Adding a clavette to a neck reset to fix a broken button is an efficient less invasive way to fix a broken button. This article will outline how to pick and align the wood for a clavette, how to fit the clavette, and how to reglue the button.
- Razor edge straight edge
- Block plane
- Upper block closing clamp
- Small chisel (2.75 mm wide) with a 15 degree bevel on the sides
- Strong hide glue
- Various knives
- Japanese pull saw with a small kerf
- English dovetail saw with a small kerf
Why use a clavette?
The button is a weak point on every instrument. It doesn’t take much force for a button to give out. For a player this can be traumatic, but from a restorer’s view there are many worse things that can happen to an instrument. A clavette is a good alternative to reinforcing the button with a patch. It is less invasive because the top of the instrument is not being removed, the upper block is not being removed, the ribs are not being altered, and original wood is not being removed from the back to create a patch. The clavette is a strong reliable repair.
The first step before beginning the repair is to document as much of the neck set as possible. Since the neck has fallen out of the mortice, many numbers will be off. Getting any information will be very helpful when it comes time to reset the neck. Taking many pictures of the instrument before any work has been done is also advisable.
Saw out the neck. There is no need to saw off the button area, since the player did that for you. Instead, use water on paper towel squares to slowly remove the button form the beck heel. This must be done with care, especially if it is a joined button. Take the time to diligently remove the button rather than creating more work by breaking the button.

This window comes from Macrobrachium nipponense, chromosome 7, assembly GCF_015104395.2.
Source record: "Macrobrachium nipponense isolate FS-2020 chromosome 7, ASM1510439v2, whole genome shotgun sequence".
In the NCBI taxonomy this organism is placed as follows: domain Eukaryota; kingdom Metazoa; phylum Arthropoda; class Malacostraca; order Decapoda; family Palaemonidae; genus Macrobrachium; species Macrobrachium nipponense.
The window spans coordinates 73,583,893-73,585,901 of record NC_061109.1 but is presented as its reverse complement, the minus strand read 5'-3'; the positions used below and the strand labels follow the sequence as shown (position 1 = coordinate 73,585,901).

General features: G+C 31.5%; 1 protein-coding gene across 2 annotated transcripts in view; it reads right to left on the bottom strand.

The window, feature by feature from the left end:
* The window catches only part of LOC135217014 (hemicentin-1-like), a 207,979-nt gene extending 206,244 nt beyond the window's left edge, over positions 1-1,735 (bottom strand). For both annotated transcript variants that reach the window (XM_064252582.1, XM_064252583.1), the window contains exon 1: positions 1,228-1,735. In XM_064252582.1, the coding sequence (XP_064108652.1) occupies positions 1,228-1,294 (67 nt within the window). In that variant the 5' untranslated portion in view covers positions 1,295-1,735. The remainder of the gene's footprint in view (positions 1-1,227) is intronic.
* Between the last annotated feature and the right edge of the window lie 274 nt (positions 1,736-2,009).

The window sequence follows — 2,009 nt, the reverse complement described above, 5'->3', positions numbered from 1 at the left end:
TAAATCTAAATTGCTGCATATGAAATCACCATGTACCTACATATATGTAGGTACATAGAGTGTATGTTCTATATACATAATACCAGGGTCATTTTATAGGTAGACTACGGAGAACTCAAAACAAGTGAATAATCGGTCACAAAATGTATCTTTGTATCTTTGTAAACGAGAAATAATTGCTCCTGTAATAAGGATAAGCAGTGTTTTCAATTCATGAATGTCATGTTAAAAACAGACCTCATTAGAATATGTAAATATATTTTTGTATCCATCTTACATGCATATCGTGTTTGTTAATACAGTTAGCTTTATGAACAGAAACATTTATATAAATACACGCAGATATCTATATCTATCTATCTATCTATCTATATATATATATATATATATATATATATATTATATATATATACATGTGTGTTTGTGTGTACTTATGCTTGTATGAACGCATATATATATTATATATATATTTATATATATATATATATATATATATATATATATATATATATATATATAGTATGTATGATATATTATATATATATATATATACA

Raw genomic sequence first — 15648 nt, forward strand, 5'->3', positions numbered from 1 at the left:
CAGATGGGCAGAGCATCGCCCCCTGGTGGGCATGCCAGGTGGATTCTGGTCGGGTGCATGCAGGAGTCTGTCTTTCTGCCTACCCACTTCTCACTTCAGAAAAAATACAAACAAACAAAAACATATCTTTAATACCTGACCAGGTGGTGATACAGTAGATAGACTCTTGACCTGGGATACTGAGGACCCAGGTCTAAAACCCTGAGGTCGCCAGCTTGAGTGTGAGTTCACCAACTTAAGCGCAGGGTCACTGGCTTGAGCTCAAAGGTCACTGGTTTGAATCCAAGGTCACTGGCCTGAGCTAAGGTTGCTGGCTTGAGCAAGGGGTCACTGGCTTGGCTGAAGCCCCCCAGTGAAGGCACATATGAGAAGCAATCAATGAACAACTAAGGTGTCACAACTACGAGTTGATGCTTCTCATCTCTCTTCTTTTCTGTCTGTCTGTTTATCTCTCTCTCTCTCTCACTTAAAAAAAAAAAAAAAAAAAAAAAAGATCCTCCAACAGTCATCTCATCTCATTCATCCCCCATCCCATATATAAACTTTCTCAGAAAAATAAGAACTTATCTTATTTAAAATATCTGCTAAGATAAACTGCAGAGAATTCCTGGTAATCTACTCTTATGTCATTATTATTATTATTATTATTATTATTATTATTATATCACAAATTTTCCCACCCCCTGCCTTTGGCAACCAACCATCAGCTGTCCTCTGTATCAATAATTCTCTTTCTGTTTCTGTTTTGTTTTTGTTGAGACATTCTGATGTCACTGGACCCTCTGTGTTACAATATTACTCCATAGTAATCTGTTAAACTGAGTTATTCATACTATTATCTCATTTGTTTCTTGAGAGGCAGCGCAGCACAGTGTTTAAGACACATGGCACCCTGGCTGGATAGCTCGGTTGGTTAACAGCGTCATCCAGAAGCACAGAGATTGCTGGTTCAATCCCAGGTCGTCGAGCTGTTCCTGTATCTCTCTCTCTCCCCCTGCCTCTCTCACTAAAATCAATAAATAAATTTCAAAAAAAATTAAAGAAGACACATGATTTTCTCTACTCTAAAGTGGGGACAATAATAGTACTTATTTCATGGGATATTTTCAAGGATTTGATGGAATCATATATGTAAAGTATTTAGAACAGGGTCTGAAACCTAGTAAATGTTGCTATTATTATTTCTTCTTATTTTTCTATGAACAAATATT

After the button is removed from the neck, set the neck aside and clean up the mortice. You don’t need to be too thorough just remove big chunks of glue and make the area where the clavette will be fit is free of debris.
Fit the Button
Initially fit the button to the back, sometimes it will be a clean split, sometimes it will be difficult do get the button back into place. This is the time to make sure the button will fit. Check the fit in the same way you would level a crack. Make sure the button is level in relation to the back and that it fits into place well. If it does not do this make the appropriate changes to get it to fit; this can be coaxing maple fibers back into place or removing some wood to get the button to lie level. Maple is a tricky material due to the way the grain grows. Sometimes to get the button to blend with the back is to remove some of those fibers that cause a nuissance.
Neck mortice with button removed
Checking the fit of the button
Checking the fit of the button
Excavate the clavette mortice
Now it’s time to make the mortice for the clavette. The mortice needs to be an even height and depth. The height is determined by the thickness of the chisel used. Try and use the smallest chisel possible. For this clavette a 2.5 mm chisel with the sides beveled at 15 degree was used.
The depth of the clavette mortice is determined by where the purfling is on the instrument as well as the depth of the block. The mortice needs to be deeper than the purfling but not extend all the way through the block. To check the block depth, send a skinny stick through the end button of the instruments until it hits the upper block, then make a pencil mark on the stick. Take the stick out of the instrument and line the pencil mark with the end button and see where the stick ends in relation to the upper block. This is a rough estimate of the block depth. A hacklinger gauge may also be used but if the block is too thick it will not register.
Now that the depth and width of the mortice has been discussed, it’s time to cut the mortice. Score a line at the height of the mortice and then start excavating to the desired depth. Do not worry about extending the mortice all the way to the walls of the neck mortice.
When the desired depth of the mortice is achieved, now extend the sides to the wall of neck mortice. This where having the bevel on the sides of the chisel is handy. Having the clavette fit at a dovetail makes the neck set and neck shaping much easier later on.